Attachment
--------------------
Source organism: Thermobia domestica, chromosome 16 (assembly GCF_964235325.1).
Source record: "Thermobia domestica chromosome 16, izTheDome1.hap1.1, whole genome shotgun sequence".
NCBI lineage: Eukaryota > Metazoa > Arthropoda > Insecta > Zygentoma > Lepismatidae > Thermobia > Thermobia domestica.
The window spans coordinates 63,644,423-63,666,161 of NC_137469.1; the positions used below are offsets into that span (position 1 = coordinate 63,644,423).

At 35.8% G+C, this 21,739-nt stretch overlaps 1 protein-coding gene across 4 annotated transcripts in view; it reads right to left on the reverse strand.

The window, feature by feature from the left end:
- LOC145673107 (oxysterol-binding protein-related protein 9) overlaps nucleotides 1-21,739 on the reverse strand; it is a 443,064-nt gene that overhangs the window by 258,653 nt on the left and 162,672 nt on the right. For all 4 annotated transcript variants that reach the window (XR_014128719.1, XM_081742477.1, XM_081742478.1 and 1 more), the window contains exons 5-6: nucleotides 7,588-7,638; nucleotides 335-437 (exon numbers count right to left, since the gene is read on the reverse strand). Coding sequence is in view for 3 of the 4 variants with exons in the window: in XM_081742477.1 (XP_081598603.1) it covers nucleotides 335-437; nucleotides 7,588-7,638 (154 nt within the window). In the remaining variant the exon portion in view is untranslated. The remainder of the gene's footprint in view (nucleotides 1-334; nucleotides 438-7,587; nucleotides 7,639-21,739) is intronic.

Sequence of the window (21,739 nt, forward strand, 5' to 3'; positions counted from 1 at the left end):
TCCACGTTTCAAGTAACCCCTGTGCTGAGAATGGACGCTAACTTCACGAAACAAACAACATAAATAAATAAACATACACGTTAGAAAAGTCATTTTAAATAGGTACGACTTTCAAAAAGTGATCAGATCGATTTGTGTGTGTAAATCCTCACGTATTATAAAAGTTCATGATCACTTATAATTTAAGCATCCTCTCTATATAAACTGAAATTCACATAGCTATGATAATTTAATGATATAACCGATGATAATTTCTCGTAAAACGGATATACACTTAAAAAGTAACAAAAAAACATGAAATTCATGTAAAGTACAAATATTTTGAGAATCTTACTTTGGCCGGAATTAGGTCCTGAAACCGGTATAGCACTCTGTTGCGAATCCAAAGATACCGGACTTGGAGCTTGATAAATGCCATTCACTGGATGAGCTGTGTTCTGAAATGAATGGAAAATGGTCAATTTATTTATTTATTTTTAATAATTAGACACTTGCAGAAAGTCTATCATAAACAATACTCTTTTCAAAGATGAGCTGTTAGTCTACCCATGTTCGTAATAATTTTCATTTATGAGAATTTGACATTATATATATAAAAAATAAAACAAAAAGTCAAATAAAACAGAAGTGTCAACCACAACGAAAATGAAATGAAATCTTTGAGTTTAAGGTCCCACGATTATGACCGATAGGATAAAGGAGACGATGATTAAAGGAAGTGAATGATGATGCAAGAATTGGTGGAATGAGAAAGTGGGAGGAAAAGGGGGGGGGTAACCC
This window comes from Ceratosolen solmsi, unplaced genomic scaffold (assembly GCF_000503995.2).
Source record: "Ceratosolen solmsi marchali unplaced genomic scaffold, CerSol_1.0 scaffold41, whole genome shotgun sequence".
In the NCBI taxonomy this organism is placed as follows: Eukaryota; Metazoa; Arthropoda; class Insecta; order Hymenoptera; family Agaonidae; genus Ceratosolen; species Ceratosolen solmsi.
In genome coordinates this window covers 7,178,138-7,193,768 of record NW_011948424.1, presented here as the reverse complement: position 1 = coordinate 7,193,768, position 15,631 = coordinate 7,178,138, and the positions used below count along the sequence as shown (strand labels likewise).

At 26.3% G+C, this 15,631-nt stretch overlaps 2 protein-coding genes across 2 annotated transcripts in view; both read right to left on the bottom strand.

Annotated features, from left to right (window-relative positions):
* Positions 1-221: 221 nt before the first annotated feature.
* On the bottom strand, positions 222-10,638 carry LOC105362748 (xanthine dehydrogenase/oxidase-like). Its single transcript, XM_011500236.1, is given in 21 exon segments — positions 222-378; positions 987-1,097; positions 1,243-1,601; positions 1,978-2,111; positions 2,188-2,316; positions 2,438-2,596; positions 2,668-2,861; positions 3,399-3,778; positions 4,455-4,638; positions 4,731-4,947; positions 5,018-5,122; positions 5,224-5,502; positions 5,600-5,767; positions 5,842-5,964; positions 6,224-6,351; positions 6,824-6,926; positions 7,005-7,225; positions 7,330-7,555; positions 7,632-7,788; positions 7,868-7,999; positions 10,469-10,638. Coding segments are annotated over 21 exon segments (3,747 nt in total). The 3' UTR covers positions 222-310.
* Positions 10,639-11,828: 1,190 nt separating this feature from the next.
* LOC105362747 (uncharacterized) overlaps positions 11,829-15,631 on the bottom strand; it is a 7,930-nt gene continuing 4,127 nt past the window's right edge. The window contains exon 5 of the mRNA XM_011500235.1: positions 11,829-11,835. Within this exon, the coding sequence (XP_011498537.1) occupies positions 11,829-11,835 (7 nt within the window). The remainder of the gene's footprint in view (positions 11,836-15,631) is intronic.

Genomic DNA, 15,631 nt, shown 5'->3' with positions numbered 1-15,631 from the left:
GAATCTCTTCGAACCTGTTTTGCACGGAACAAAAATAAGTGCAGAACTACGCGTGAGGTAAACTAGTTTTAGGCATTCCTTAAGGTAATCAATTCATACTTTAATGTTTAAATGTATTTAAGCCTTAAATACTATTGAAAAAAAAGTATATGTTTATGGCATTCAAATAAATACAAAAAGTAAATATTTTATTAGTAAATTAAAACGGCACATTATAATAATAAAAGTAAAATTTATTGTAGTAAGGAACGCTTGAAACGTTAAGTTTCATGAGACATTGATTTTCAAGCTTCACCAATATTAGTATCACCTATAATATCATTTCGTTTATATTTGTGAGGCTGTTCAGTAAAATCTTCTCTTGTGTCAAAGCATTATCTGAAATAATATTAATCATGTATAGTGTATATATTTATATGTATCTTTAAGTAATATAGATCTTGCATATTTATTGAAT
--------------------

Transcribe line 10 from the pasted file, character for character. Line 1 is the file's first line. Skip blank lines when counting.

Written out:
This window comes from Ceratosolen solmsi, unplaced genomic scaffold (assembly GCF_000503995.2).